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  • Writer's pictureSafewelltech

My Water Smells Like Rotten Eggs. Help!

Updated: Aug 23, 2021

“My water smells like rotten eggs” or “my well water smells like sulfur”.  We often hear these comments from homeowners relying on well water in upstate NY. 'Sulfur water' is a common and very treatable problem for homeowners.

Why does my Water Smell Like Rotten Eggs?

When you run your water does it have a bad odor like rotten eggs or sulfur? While a specific water test procedure for sulfur will confirm it, it is possible you have a higher than normal concentration of hydrogen sulfide (H2S) gas or sulfur-reducing bacteria in your water source. Even extremely small amounts of hydrogen sulfide can cause your water to have quite the malodorous smell! Sulfur water is a common problem for many well owners, including our customersin Upstate New York where Safewelltech operates. The odor is a nuisance and likely off-putting to visitors. But it is not as difficult or expensive to correct as you might think. In this post we will summarize some of the practical issues a well owner should know about ‘sulfur water’ including:

  • Why most people smell it and others may not

  • Health, safety and potential financial considerations 

  • The likely cause of sulfur in your water

  • Available sulfur treatment options

Why am I the Only Person in my Family who Smells Sulfur in the Water?

Hydrogen sulfide is very pungent to the human nose even at very low concentrations. Seventy-five percent of people can detect sulfur gaseous concentrations at levels quite near zero. However, with continuous low-level exposure a person will lose their ability to smell the gas. It may also seem to ‘come and go’ with incidental or seasonal changes in your water table or underground aquifer from which you pump due to varying levels of dilution or concentration of dissolved H2S in the water that accompany these ups and downs.

Is Sulfur in my Water a Health Risk?

Hydrogen sulfide in well water is generally not found in concentrations high enough to constitute a substantial health issue. However, there are possible exceptions, as well as factors that can lead to other types of damage worth mentioning.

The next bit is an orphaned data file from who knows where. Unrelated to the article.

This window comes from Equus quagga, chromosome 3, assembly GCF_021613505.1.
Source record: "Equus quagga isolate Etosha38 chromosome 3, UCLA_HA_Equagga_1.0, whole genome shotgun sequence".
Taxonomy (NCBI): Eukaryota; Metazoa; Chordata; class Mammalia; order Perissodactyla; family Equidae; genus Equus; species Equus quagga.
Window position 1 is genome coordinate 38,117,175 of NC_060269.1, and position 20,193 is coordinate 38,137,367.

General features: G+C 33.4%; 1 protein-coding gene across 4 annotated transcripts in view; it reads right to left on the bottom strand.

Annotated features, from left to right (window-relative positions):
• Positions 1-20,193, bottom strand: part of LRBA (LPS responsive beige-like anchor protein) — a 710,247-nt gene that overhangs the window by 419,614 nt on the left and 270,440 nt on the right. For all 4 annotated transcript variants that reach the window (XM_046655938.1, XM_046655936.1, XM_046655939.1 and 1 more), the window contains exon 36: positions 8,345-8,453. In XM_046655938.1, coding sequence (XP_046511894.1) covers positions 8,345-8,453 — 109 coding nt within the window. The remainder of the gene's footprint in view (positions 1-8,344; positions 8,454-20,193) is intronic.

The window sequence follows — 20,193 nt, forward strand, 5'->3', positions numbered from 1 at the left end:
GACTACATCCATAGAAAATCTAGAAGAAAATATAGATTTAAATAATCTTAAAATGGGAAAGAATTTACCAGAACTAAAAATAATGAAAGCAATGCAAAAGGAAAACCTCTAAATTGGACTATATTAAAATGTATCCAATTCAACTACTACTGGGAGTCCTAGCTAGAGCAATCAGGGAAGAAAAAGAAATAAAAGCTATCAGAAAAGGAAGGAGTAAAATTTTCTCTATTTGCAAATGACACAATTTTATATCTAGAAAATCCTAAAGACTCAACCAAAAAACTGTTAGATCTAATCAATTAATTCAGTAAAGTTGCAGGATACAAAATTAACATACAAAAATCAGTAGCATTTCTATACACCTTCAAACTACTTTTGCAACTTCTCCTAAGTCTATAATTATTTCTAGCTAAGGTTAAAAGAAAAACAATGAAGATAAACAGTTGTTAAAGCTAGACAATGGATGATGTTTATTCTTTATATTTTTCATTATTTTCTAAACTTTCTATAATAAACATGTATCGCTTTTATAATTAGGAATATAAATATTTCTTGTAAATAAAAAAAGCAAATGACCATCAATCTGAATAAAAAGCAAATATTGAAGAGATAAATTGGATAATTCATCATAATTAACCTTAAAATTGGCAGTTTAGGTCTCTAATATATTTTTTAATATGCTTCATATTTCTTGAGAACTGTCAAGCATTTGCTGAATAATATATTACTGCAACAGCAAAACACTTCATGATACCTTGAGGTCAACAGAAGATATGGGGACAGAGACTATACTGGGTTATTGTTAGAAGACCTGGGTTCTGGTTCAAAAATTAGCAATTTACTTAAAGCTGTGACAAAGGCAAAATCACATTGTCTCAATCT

• Hydrogen sulfide is corrosive. Water with as little as 1 ppm can corrode iron, steel, copper, and brass found in pumps, faucets, appliances, and some well casings. Corrosion can leach metal into the drinking water.

  • In iron pipe, water with sulfate-reducing bacteria attacks the metal to form iron sulfide, which is deposited as insoluble iron scale in the pipe.

  • Flammability and suffocation risk at high concentrations. Consider the buildup of gas in the home as released from tap over time (accumulation) rather than only the amount captured in the moment of testing a small sample.

  • H2S is highly corrosive leading to staining pipes and silverware and corrosion of plumbing pipes leaching metals into water AND leading to plumbing failures (leaks).

If you are planning to sell your home now or in the foreseeable future, eliminating the odor of sulfur contamination now can avoid issues and costly fixes with potential buyers later.  

What is the Cause of Sulfur in my Water?

The activity of sulfate-reducing bacteria in groundwater and underground geological formations is fundamentally responsible for most of the sulfide smells detected in water wells. In some cases, a well owner may only experience H2S because the bacteria that helped produce it are underground and far away from the well. In other cases, the bacteria itself makes its way into the well and then into low oxygen environments such as the home’s plumbing, hot water tanks, and water treatment systems.

How do I Eliminate Sulfur from my Well Water?

When hydrogen sulfide is present in a well system, three options are available: 

(1) installing a water treatment system, 

(2) deepening the existing well (requires installation of a liner), or 

(3) drilling a new well in a new location to a different aquifer depth or formation.

If you suspect the odor you experience is related to your well water then we would recommend calling a professional well water contractor, such as Safewelltech. We have many happy customers who formerly had sulfur problems. We always begin with a free consultation and specific field test to confirm the cause of your problem. From there, we are able apply a range of treatment options appropriate to fit both your need and your budget.

To start your journey toward clean, safe water, schedule your free consultation today!

My Water Smells Like Rotten Eggs. Help!
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